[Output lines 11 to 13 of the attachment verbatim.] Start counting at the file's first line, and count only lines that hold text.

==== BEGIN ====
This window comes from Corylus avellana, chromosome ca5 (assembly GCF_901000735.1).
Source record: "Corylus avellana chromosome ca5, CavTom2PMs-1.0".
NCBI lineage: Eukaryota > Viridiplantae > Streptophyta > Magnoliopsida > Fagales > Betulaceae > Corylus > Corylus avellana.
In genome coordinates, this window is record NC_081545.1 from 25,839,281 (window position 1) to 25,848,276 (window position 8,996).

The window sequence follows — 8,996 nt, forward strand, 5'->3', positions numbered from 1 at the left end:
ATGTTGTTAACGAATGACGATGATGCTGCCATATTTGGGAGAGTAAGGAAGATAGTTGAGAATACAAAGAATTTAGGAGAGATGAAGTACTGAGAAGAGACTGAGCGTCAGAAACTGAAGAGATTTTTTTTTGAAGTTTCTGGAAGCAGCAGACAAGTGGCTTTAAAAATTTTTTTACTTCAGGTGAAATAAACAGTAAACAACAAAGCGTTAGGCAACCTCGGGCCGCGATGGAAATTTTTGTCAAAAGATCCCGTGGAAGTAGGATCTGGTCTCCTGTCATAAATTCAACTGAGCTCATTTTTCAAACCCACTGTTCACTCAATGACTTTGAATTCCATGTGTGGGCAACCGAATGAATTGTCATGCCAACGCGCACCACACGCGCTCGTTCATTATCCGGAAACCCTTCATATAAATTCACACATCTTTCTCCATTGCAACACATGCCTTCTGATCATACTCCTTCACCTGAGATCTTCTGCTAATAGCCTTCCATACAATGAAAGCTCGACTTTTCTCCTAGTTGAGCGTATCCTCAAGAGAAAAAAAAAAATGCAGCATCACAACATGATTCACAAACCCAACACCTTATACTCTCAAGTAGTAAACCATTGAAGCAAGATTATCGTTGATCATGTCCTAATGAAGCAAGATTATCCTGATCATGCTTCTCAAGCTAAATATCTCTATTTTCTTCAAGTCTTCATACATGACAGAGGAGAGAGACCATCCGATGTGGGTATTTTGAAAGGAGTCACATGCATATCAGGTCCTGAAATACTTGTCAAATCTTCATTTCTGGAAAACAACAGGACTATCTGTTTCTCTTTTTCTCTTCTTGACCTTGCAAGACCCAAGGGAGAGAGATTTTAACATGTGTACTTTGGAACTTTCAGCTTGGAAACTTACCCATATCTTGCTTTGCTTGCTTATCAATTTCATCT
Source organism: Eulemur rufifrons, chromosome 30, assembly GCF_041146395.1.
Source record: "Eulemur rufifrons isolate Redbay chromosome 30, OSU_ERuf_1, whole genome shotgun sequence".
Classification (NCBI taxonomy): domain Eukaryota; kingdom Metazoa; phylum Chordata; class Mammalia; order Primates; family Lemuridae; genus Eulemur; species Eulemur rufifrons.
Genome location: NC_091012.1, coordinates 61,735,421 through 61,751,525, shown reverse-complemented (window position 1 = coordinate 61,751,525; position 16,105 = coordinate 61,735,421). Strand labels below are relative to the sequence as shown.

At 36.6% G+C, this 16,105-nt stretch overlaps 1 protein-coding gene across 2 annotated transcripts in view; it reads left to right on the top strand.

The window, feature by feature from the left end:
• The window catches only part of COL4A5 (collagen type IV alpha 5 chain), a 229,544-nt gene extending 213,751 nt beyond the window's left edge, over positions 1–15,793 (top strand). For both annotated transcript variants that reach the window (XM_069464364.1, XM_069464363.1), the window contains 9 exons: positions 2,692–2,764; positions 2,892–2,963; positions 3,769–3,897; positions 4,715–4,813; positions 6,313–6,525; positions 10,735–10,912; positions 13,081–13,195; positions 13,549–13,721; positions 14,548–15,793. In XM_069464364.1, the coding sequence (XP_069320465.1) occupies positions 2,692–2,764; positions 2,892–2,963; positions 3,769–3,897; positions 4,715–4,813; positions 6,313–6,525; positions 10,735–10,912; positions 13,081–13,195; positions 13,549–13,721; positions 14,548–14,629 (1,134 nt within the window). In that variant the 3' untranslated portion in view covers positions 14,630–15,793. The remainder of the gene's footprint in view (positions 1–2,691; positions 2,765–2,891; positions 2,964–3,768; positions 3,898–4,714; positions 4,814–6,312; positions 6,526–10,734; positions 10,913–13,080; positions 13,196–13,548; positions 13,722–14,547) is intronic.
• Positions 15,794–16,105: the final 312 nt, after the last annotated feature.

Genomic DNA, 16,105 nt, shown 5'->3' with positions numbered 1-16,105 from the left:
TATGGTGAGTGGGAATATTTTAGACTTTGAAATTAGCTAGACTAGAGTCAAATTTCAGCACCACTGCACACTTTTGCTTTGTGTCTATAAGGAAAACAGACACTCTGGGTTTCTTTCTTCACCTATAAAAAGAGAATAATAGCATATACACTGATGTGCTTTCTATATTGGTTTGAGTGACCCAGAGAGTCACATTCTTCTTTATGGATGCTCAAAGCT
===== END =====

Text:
At 36.6% G+C, this 16,105-nt stretch overlaps 1 protein-coding gene across 2 annotated transcripts in view; it reads left to right on the top strand.

The window, feature by feature from the left end:
• The window catches only part of COL4A5 (collagen type IV alpha 5 chain), a 229,544-nt gene extending 213,751 nt beyond the window's left edge, over positions 1–15,793 (top strand). For both annotated transcript variants that reach the window (XM_069464364.1, XM_069464363.1), the window contains 9 exons: positions 2,692–2,764; positions 2,892–2,963; positions 3,769–3,897; positions 4,715–4,813; positions 6,313–6,525; positions 10,735–10,912; positions 13,081–13,195; positions 13,549–13,721; positions 14,548–15,793. In XM_069464364.1, the coding sequence (XP_069320465.1) occupies positions 2,692–2,764; positions 2,892–2,963; positions 3,769–3,897; positions 4,715–4,813; positions 6,313–6,525; positions 10,735–10,912; positions 13,081–13,195; positions 13,549–13,721; positions 14,548–14,629 (1,134 nt within the window). In that variant the 3' untranslated portion in view covers positions 14,630–15,793. The remainder of the gene's footprint in view (positions 1–2,691; positions 2,765–2,891; positions 2,964–3,768; positions 3,898–4,714; positions 4,814–6,312; positions 6,526–10,734; positions 10,913–13,080; positions 13,196–13,548; positions 13,722–14,547) is intronic.